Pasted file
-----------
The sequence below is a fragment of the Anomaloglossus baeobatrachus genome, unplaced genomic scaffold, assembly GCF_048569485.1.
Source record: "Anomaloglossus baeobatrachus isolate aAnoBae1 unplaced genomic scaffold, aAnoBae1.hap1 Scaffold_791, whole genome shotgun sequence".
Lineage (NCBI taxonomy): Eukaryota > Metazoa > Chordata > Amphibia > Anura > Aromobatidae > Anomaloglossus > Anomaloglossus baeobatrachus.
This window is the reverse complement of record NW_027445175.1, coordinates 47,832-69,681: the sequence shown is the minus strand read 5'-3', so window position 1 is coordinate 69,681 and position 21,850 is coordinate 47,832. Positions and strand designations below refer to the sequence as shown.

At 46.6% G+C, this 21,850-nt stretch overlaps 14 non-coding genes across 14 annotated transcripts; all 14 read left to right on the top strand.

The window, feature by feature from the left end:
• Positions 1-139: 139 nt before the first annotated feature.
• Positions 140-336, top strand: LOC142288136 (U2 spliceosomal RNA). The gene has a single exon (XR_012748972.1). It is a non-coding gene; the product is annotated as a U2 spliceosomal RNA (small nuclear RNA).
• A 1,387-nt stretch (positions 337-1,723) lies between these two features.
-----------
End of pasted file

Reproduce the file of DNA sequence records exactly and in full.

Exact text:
The sequence below is a fragment of the Anomaloglossus baeobatrachus genome, unplaced genomic scaffold, assembly GCF_048569485.1.
Source record: "Anomaloglossus baeobatrachus isolate aAnoBae1 unplaced genomic scaffold, aAnoBae1.hap1 Scaffold_791, whole genome shotgun sequence".
Lineage (NCBI taxonomy): Eukaryota > Metazoa > Chordata > Amphibia > Anura > Aromobatidae > Anomaloglossus > Anomaloglossus baeobatrachus.
This window is the reverse complement of record NW_027445175.1, coordinates 47,832-69,681: the sequence shown is the minus strand read 5'-3', so window position 1 is coordinate 69,681 and position 21,850 is coordinate 47,832. Positions and strand designations below refer to the sequence as shown.

At 46.6% G+C, this 21,850-nt stretch overlaps 14 non-coding genes across 14 annotated transcripts; all 14 read left to right on the top strand.

The window, feature by feature from the left end:
• Positions 1-139: 139 nt before the first annotated feature.
• Positions 140-336, top strand: LOC142288136 (U2 spliceosomal RNA). The gene has a single exon (XR_012748972.1). It is a non-coding gene; the product is annotated as a U2 spliceosomal RNA (small nuclear RNA).
• A 1,387-nt stretch (positions 337-1,723) lies between these two features.